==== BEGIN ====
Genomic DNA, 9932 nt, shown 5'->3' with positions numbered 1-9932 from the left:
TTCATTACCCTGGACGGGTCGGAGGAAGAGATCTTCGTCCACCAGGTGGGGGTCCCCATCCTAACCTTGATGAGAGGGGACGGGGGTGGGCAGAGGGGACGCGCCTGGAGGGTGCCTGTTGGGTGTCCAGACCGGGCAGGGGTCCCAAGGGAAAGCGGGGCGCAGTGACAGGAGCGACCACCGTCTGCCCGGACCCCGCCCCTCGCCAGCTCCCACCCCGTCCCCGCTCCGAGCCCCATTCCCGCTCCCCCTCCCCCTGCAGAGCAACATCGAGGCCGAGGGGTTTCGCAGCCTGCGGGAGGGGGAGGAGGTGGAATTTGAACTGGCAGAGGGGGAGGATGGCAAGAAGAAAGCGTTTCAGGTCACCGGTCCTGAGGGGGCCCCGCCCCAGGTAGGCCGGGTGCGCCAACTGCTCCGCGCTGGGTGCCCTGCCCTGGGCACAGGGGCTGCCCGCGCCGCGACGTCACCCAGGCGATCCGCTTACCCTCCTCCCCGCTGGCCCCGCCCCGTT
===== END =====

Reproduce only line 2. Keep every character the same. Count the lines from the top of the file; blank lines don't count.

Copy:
TTCATTACCCTGGACGGGTCGGAGGAAGAGATCTTCGTCCACCAGGTGGGGGTCCCCATCCTAACCTTGATGAGAGGGGACGGGGGTGGGCAGAGGGGACGCGCCTGGAGGGTGCCTGTTGGGTGTCCAGACCGGGCAGGGGTCCCAAGGGAAAGCGGGGCGCAGTGACAGGAGCGACCACCGTCTGCCCGGACCCCGCCCCTCGCCAGCTCCCACCCCGTCCCCGCTCCGAGCCCCATTCCCGCTCCCCCTCCCCCTGCAGAGCAACATCGAGGCCGAGGGGTTTCGCAGCCTGCGGGAGGGGGAGGAGGTGGAATTTGAACTGGCAGAGGGGGAGGATGGCAAGAAGAAAGCGTTTCAGGTCACCGGTCCTGAGGGGGCCCCGCCCCAGGTAGGCCGGGTGCGCCAACTGCTCCGCGCTGGGTGCCCTGCCCTGGGCACAGGGGCTGCCCGCGCCGCGACGTCACCCAGGCGATCCGCTTACCCTCCTCCCCGCTGGCCCCGCCCCGTT